Graduation Year

2003

Document Type

Dissertation

Degree

Ph.D.

Degree Granting Department

Communication

Major Professor

Ph.D, Carolyn Ellis

Keywords

stigmatized, autoethnography, interactive interviewing, micromastia, strabismus

Abstract

If cosmetic surgery has become the cultural lens through which Americans look at issues of beauty and ugliness (Haiken 1997), then minor bodily stigma is the personal lens through which we scrutinize our bodies and self-diagnose our own flaws in the first place (Ellis 1998). In this dissertation, I interrogated the stories of eight women who struggled with two specific minor bodily stigmas--strabismus (crossed eyes) and micromastia (small breasts). Cosmetic surgery presents a potential "cure" for both of these conditions, however, as some of my interviewees could testify, the results are unpredictable. While some women reported being grateful that they could try to resculpt their bodies with surgery, others were too afraid to try, or annoyed that the option existed in the first place.

Using a Grounded Theory approach, I combined autoethographic techniques with interactive interviewing to collect and interpret my data about how individuals cope with, and talk about, minor bodily stigma in an age of cosmetic surgery. The two flaws I chose to examine carry a great deal of cultural significance because in the West, eyes are revered as "windows to the soul," while breasts are regarded as powerful symbols of sexuality. Consequently, I looked at each woman's exposure to culture at three levels--the mass media, the local culture, and the circle of family and friends. First, I wanted to find out how these women identified themselves as flawed in the first place, and what impact their perceived stigma had upon their lives. I wanted to know if, and how, they communicated to others about their minor bodily stigmas. Next, I delineated the eight coping strategies outlined by my interviewees and examined the efficacy of each.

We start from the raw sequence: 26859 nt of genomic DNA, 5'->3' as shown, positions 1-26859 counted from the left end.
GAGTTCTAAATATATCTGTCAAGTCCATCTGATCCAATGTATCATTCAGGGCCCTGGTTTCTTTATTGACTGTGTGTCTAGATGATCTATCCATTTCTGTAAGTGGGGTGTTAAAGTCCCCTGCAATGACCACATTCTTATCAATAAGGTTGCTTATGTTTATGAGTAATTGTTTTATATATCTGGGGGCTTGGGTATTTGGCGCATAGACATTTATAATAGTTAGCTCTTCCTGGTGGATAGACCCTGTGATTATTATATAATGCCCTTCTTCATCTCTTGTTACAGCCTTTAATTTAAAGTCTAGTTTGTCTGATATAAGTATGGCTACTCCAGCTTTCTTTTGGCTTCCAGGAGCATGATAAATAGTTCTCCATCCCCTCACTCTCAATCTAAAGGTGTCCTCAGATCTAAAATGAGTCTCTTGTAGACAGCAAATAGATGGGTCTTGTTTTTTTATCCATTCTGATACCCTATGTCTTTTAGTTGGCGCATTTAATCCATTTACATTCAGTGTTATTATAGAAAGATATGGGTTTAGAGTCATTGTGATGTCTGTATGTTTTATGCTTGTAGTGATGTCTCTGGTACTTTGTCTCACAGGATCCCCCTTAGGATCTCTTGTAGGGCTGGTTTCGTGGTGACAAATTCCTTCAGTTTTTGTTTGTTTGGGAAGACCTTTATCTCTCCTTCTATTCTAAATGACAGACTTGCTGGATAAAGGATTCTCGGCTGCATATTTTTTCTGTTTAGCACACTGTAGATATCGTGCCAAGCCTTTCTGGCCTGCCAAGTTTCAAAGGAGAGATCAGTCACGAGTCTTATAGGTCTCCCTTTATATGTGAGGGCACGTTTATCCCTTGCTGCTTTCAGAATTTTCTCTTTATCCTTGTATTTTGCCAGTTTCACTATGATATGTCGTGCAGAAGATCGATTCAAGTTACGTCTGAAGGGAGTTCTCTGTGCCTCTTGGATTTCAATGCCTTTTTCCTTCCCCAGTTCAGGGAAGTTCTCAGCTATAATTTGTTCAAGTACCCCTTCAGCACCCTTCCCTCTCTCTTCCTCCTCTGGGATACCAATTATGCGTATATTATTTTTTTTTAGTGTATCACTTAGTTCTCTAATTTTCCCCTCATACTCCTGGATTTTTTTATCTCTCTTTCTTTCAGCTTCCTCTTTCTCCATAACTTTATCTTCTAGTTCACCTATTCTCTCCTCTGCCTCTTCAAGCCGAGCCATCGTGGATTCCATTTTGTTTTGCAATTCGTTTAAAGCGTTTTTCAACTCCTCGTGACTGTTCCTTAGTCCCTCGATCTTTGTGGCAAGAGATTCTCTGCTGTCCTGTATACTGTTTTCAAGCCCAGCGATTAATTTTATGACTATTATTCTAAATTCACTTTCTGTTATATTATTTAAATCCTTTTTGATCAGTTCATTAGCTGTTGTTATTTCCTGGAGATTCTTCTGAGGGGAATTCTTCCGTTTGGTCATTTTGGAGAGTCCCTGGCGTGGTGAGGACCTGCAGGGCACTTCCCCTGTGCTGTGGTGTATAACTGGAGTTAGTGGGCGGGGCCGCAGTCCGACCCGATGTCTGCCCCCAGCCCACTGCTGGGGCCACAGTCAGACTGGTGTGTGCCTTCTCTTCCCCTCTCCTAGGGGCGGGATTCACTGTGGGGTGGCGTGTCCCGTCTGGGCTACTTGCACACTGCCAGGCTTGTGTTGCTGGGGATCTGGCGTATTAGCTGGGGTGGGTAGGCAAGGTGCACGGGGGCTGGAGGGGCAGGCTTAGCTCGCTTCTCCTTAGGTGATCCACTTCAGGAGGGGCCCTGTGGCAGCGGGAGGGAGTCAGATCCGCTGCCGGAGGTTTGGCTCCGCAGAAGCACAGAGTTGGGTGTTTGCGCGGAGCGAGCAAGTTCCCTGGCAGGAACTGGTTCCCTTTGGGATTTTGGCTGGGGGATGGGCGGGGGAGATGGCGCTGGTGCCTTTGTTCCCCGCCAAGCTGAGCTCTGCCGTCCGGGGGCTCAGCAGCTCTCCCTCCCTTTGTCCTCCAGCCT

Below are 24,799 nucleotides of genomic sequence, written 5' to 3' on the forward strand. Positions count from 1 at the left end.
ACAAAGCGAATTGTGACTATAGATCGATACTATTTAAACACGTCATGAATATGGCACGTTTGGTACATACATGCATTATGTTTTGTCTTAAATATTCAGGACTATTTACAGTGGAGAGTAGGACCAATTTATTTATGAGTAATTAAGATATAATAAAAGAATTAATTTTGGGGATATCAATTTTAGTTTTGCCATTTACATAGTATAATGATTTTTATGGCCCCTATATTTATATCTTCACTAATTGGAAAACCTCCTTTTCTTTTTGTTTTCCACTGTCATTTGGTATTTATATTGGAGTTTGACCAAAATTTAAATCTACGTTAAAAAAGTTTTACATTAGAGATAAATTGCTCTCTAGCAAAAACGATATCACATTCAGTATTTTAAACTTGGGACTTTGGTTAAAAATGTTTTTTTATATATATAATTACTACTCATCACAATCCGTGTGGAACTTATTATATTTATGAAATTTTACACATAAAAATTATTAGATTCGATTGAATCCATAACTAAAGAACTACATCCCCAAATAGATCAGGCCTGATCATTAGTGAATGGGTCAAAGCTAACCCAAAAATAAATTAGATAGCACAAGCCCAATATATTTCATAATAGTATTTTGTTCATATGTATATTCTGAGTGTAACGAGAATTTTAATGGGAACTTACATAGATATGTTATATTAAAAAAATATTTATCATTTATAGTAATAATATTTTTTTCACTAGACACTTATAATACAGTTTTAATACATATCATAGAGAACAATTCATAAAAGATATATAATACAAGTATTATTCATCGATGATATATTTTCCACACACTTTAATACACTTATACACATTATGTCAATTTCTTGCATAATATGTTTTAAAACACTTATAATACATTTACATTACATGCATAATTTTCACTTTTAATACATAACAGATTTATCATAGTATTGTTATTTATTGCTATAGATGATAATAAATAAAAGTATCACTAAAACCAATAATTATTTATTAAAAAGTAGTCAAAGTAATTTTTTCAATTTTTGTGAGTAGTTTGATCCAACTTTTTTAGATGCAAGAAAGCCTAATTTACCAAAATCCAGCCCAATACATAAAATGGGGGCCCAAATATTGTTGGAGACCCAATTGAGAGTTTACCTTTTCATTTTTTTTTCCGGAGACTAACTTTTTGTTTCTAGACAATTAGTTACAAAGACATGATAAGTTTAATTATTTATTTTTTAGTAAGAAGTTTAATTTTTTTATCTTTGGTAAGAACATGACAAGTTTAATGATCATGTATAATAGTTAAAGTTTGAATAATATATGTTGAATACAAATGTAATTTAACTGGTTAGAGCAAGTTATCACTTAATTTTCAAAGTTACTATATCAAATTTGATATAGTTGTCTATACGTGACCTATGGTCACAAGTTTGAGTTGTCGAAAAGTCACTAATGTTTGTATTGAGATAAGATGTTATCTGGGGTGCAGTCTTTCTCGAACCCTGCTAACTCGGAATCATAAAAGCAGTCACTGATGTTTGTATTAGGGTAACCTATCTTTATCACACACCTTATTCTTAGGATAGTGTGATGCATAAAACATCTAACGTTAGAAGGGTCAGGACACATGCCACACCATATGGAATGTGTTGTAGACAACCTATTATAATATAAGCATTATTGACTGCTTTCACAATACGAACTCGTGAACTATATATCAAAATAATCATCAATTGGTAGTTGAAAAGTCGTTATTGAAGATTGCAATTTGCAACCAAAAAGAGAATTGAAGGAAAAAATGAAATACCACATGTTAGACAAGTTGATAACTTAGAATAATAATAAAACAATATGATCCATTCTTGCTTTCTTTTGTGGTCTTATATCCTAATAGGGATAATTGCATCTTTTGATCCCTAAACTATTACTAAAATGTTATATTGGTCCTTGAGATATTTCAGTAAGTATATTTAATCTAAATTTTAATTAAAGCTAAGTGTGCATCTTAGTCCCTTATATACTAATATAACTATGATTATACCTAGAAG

Finally, I looked at how each woman made and communicated her decision regarding whether or not to pursue cosmetic surgery as a solution to her minor bodily stigma. I asked those who had surgery to elaborate on their decision and its outcome.

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